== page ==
Vasefinder Nationals 2010
Exhibitor 99

Carol and Richard Selfridge

Edmonton, Alberta, Canada

Title: Chicken Romance Woodfired Creamcan Vase

Year of Creation: 2008

Glaze: Copper glaze, flashing slip, shino trailing

Clay Body: Helmer kaolin with feldspathic stones

Dimensions: Height 18 inches, Width 9 inches

Artist's Statement: Carol and I have been making pots for use for nearly thirty years and although we do other kinds of work as well, we are still challenged and fascinated with making functional pottery. In part, we have been influenced by other potters who saw function as a transcendent positive attribute of their ceramic work. We worked two summers in the late 70's with Harry Davis and while talking about the potter's life we discovered a curious linguistic anomaly. When we stayed with Harry in New Zealand in 1980, he told us the life of the potter was "mundane". With huge hue and cry, we said it was anything but boring (what most North Americans mean when they say mundane).

Oxford and he said it meant "of the earth". Latin mundus. On reflection, our work for the last several years has been dealing with the attempt to transcend and sometimes recapture the earthiness of common clay. Three territories we have explored: Majolica terra cotta, translucent porcelain and wood fired stoneware are all different ways of transforming raw materials into something useful beyond the ordinary.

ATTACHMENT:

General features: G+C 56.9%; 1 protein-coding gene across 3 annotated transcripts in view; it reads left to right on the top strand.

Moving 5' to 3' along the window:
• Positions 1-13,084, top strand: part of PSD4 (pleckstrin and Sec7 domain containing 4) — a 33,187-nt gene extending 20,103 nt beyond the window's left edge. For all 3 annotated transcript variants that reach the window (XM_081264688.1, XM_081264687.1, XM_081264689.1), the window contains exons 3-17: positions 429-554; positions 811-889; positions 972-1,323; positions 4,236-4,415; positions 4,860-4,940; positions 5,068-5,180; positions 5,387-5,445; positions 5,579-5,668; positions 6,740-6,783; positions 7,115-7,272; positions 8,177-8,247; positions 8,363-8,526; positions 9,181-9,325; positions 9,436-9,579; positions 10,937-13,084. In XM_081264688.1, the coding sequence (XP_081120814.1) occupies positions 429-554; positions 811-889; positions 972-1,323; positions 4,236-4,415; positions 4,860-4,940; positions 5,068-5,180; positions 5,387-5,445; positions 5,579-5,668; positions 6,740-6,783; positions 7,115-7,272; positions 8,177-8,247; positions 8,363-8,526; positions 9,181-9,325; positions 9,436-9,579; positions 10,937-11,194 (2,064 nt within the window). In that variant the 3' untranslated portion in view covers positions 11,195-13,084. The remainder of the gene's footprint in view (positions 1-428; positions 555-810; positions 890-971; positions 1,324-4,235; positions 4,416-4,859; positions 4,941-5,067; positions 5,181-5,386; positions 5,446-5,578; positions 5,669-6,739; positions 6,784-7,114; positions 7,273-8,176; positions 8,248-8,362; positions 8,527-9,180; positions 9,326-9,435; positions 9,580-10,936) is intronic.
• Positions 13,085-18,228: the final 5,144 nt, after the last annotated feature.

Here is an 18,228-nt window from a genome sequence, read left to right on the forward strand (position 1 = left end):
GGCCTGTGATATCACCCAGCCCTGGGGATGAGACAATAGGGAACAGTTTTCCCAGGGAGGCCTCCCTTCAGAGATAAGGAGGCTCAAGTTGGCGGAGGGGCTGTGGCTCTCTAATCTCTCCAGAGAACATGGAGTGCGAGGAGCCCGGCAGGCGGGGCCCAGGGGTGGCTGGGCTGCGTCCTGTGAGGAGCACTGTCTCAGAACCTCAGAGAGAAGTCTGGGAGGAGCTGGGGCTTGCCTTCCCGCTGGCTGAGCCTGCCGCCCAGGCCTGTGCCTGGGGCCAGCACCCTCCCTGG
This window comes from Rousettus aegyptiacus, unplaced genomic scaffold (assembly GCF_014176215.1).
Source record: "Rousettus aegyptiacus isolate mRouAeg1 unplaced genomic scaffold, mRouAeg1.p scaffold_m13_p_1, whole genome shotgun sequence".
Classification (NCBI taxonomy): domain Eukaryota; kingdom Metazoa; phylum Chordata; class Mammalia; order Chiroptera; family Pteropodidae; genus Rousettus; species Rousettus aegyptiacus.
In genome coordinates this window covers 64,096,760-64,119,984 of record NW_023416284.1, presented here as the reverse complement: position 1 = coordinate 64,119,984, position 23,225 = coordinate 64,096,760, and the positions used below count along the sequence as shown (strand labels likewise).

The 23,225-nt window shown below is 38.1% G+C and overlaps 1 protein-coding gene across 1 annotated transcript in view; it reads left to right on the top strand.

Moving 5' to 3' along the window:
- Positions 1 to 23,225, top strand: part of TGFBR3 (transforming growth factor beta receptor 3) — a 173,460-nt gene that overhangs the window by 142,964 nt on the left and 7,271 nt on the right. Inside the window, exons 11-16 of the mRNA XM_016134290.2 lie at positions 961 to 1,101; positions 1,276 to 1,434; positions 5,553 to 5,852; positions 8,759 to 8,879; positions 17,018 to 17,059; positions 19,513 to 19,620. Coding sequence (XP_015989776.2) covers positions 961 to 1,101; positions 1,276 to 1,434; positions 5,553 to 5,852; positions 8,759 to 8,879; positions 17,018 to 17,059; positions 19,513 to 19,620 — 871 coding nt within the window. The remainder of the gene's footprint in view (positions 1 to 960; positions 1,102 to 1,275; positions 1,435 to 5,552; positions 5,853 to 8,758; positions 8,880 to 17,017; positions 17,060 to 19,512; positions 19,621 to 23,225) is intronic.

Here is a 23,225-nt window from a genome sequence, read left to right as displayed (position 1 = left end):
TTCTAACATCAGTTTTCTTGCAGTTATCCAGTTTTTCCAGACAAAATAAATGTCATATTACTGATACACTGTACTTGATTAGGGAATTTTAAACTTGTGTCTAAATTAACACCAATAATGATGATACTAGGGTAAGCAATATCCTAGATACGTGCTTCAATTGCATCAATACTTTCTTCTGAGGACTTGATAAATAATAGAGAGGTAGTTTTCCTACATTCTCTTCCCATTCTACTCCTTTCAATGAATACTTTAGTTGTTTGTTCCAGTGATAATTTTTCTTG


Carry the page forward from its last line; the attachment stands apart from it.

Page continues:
The Majolica presents both the formal (illusionistic) and the painted world with our recurring themes of nature in flowers, still life, figuration and mythology. The translucent porcelain is a man made material transformed by the fire to make a glass; a white ground for intense color and the carving and drawing of naturalistic motifs. Lastly, the wood fired stoneware are special pots that have "been somewhere" - they have experienced an extreme assault of ash and flame, a thermal wind that decorates them with scars and blushes where they have been touched by nature.

At their best they resemble a beautiful "found rock". By handling them in their domestic context, the user can sometimes connect with their naturalism. The "bizen style" tea bowl with it's feldspar inclusions is similar to a black granite rock spit from the earth and polished by nature. We are back then to the earth. We learn by handling clay how far it will allow us to take it. We are the instrument - it is the transcendent material. It is a constant challenge - anything but "mundane".

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